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On the Demonic and Virtual Reality

May 05, 2013

Within religious circles the word “demonic” is generally used to describe something either actual or fictional. In the conservative/fundamentalist world demons are real beings who travel around the world creating mischief. On the other side people from the progressive/liberal tradition tend to think of demons and the demonic as terms that were used by pre-scientific societies to describe what we would today label mental illness.

However there is a different way of understanding the demonic that views it as describing neither actual things, nor as referring to a fictional world but rather as describing a virtual reality.

In philosophical terms the virtual is a type of reality that cannot be adequately said to either exist or not exist, but which insists.

For example, fascism doesn’t exist in the sense that it would not be found in a universe where all conscious being were removed. Yet it is something that stands over and above us. It is something that is bigger than any one individual and which can influence behavior even in one who is not conscious of it.

A virtual reality does not necessarily even exist in the mind, for individuals can be deeply influenced by a virtual reality that they don’t even believe in or know exists. For instance, in Northern Ireland sectarianism is a type of reality that continues to insist even though most of the population does not embrace it (meaning that they do not believe one side of the community to be inferior to the other).

Yet sectarianism still has a large (though diminishing) influence on people’s everyday material lives. While not being conscious of it people know what bars they can go to and which are best to avoid, where to buy a house and where to send their children to school.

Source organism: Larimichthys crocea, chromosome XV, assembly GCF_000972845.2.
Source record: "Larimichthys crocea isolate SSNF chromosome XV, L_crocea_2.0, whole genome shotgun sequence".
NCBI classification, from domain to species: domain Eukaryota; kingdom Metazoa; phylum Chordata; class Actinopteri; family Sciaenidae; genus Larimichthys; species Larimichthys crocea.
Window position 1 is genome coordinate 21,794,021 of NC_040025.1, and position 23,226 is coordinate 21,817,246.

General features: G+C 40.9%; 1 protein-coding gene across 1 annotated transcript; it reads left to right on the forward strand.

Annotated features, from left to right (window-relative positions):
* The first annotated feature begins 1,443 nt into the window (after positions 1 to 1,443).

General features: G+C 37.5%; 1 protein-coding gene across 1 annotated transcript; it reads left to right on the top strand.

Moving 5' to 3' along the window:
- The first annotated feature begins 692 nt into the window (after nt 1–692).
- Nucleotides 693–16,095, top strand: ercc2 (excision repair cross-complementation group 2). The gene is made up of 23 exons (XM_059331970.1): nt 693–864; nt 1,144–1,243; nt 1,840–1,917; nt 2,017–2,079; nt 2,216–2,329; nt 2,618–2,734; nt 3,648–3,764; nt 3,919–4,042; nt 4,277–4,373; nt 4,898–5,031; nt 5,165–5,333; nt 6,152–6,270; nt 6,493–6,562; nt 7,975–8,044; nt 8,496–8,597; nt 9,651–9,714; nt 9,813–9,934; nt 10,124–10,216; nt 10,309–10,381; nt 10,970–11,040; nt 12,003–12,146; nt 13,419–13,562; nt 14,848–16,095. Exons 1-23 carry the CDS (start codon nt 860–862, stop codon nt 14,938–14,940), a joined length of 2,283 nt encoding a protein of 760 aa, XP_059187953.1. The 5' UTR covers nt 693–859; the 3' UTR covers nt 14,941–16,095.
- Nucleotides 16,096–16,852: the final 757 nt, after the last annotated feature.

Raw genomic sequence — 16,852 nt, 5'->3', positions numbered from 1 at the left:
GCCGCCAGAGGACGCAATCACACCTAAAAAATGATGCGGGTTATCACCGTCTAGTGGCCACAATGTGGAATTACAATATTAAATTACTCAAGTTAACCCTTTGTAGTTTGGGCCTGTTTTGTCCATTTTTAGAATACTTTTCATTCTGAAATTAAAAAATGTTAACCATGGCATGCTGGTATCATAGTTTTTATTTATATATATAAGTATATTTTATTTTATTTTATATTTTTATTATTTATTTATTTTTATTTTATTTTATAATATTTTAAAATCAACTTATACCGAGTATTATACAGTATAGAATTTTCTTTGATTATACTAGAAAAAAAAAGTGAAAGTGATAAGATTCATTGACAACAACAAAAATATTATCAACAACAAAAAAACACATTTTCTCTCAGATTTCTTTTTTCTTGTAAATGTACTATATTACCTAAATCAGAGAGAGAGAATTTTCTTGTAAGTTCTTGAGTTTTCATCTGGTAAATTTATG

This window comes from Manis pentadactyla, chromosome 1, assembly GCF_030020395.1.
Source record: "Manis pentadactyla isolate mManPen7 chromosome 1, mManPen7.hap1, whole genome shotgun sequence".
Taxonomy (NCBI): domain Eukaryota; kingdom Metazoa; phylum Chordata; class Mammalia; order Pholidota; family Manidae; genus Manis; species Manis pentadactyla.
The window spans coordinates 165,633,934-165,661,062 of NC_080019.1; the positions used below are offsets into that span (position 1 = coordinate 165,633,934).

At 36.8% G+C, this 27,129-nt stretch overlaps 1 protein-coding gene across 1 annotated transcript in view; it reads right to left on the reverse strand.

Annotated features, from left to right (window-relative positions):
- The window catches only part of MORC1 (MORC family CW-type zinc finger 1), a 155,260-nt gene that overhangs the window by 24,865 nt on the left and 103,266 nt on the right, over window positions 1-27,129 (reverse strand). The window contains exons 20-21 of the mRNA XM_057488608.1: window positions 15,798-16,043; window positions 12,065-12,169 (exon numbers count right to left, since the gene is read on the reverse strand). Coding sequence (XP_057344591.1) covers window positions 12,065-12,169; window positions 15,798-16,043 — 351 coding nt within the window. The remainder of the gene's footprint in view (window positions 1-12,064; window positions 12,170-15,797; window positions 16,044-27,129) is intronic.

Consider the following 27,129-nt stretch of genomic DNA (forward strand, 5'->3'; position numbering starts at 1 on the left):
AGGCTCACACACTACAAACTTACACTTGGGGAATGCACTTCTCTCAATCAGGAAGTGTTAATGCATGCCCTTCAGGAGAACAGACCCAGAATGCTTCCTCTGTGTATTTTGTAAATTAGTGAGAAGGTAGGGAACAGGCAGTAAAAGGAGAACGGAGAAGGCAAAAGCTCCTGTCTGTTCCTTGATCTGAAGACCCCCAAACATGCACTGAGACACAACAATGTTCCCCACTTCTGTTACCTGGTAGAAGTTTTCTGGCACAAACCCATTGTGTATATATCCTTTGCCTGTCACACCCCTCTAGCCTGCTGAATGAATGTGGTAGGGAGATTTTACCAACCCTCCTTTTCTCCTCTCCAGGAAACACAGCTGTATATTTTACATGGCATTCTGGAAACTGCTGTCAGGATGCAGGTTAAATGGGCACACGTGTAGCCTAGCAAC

The sectarian atmosphere helps to regulate people’s everyday activities without necessarily anyone being directly aware of it. Indeed one often only becomes aware of it when someone visits from a different country and asks why we don’t go to certain areas. This then can cause us to consider embedded actions that we generally just enact without thinking (like the driving of a car). As a result it takes great effort to go against the sectarian atmosphere, as well as courage (for some counter-actions are dangerous).

Grammar operates as a type of virtual reality in that it regulates how we put words together, yet it doesn’t exist in our conscious minds (unless we are studying it). Grammar was there before we arrived on the scene and will be there when we leave. It is something that comes from us and that we are immersed in, yet which is not reducible to us. More than this it deeply influences us in ways that are mostly unaware of.

This is why one can say that virtual realities insist – for they exert force upon us whether we know it or not.

The demonic, as an oppressive force upon our lives – a force that is a part of us and yet more than us – captures this virtual dimension. When Paul says that we are not fighting against flesh and blood but principalities and powers we can see how this fits with the ideological struggle that wrestles against systems of injustice that influence how we all live regardless of whether we subjectively affirm them or not.